With AI, oceans of data can be fed directly to the deep learning model, where the computer would find meaningful features or relationships of a person’s genome. Congenica’s Clinical Decision Support platform can improve research outcomes with a 30% higher analytical yield than rare disease averages across all diseases, sample types and family structures.

Genomic medicine is vast and offers opportunities to improve healthcare across the breadth of medical specialities. Clinical applications include:

  1. Gene discovery and diagnosis of rare diseases
  2. Identify genetic factors contributing to common disease
  3. Pharmacogenetics and targeted therapy – genetic information can be used to predict how a patient will respond to a specific treatment
  4. Prenatal diagnosis and testing – identify genetic causes of fetal anomalies during pregnancy
  5. Sequencing infectious diseases
  6. Personalized medicine – use of genetic information to tailor healthcare intervention to a patient’s individual need
  7. Gene therapy
  8. Genome editing

InterVenn: AI-Powered Liquid Biopsy

A liquid biopsy is a form of diagnostic done on a sample of blood to look for cancer cells from a tumour that are circulating in the blood or for pieces of DNA from tumour cells that are in the bloodstream. Unlike conventional standard biopsy that is time-intensive and invasive, liquid biopsies are quick yet comprehensive and more sustainable for the patient.

Liquid biopsies can be used to:

  1. Help screen or identify cancer at an early stage
  2. Help healthcare providers plan for a course of treatment
  3. Determine whether a treatment is working, or whether a patient would risk a relapse
  4. Help doctors understand what kind of molecular changes are taking place in a tumour (via multiple samples of blood taken over time)

InterVenn is developing a set of innovative solutions that leverages the rich diversity of protein glycosylation, the process of attaching sugar molecules to a variety of biological materials such as proteins, lipids and even RNA. Glycosylation is essential for normal cell and organ functions, but undesired alterations can lead to various diseases, including cancer.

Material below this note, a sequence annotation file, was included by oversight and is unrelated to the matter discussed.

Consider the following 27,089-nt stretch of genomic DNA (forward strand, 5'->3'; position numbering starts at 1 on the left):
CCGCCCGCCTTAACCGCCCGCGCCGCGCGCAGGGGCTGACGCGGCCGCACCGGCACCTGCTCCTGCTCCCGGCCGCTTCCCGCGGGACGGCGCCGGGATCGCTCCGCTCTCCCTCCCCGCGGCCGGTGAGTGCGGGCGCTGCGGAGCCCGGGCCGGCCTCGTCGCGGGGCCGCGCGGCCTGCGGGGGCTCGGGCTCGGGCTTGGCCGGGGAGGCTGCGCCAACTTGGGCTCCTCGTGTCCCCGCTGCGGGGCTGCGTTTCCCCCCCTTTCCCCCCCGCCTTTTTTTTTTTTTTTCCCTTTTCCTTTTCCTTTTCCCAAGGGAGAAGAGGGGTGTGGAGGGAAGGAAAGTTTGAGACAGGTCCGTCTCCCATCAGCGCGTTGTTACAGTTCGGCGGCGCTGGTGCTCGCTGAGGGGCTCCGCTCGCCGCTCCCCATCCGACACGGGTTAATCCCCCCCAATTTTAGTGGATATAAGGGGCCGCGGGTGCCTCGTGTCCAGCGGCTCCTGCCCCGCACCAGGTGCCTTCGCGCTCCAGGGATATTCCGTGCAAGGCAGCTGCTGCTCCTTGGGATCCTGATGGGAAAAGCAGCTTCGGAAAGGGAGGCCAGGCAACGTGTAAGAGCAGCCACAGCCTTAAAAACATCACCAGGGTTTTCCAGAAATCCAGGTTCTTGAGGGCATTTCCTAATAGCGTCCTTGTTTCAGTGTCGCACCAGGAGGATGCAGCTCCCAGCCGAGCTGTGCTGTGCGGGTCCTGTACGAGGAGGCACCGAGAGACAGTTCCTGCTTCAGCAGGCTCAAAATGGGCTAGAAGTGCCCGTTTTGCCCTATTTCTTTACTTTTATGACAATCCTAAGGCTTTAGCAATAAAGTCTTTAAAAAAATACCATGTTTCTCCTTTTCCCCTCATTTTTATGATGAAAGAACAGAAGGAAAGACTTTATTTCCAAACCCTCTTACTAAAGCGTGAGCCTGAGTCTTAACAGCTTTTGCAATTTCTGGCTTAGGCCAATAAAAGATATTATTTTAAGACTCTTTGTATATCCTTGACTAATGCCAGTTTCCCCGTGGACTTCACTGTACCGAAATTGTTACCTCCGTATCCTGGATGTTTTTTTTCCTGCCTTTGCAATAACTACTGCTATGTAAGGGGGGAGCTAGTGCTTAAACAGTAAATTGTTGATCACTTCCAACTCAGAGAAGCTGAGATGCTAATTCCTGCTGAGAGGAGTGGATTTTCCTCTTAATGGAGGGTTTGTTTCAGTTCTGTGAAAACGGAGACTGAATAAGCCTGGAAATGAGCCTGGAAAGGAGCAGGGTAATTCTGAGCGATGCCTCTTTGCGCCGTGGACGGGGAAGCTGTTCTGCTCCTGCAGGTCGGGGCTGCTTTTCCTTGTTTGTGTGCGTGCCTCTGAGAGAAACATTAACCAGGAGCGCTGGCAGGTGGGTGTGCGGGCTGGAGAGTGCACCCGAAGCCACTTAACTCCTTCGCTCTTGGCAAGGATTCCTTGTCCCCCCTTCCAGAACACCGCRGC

Glycans, also called polysaccharides, are carbohydrate-based polymers made by all living organisms. Glycans are one of four major classes of macromolecules present in all lifeforms, the other three being lipids, proteins, and nucleic acids.

Driven by complex biosynthetic pathways involving genetic and environmental factors, glycans are adaptive to environmental changes. Therefore, glycosylation dynamically affects protein structure and function. Aberrant glycosylation of proteins has been implicated in key stages of disease biology, including cancer as well as inflammation cascades associated with autoimmunity and ageing.

Historically, glycoproteomics has been analytically and computationally challenging to study at scale. Unlike DNA, RNA, and proteins, glycans are structurally complex and their synthesis is not template-based.

With advanced analytics and AI-powered software, InterVenn’s deep-learning platform allows high-throughput glycoproteomic analysis for both medical researchers and healthcare providers.


AI has significantly impacted various fields and is spreading out to different areas beyond informatics including life sciences. AI has the potential to tackle one of the biggest problems medical researchers (and healthcare providers) face: the analysis of huge amounts of data. From drug discovery and clinical research to diagnosing cancer and other rare diseases, AI has the potential to disrupt the way we view medicine, research, health, and well-being.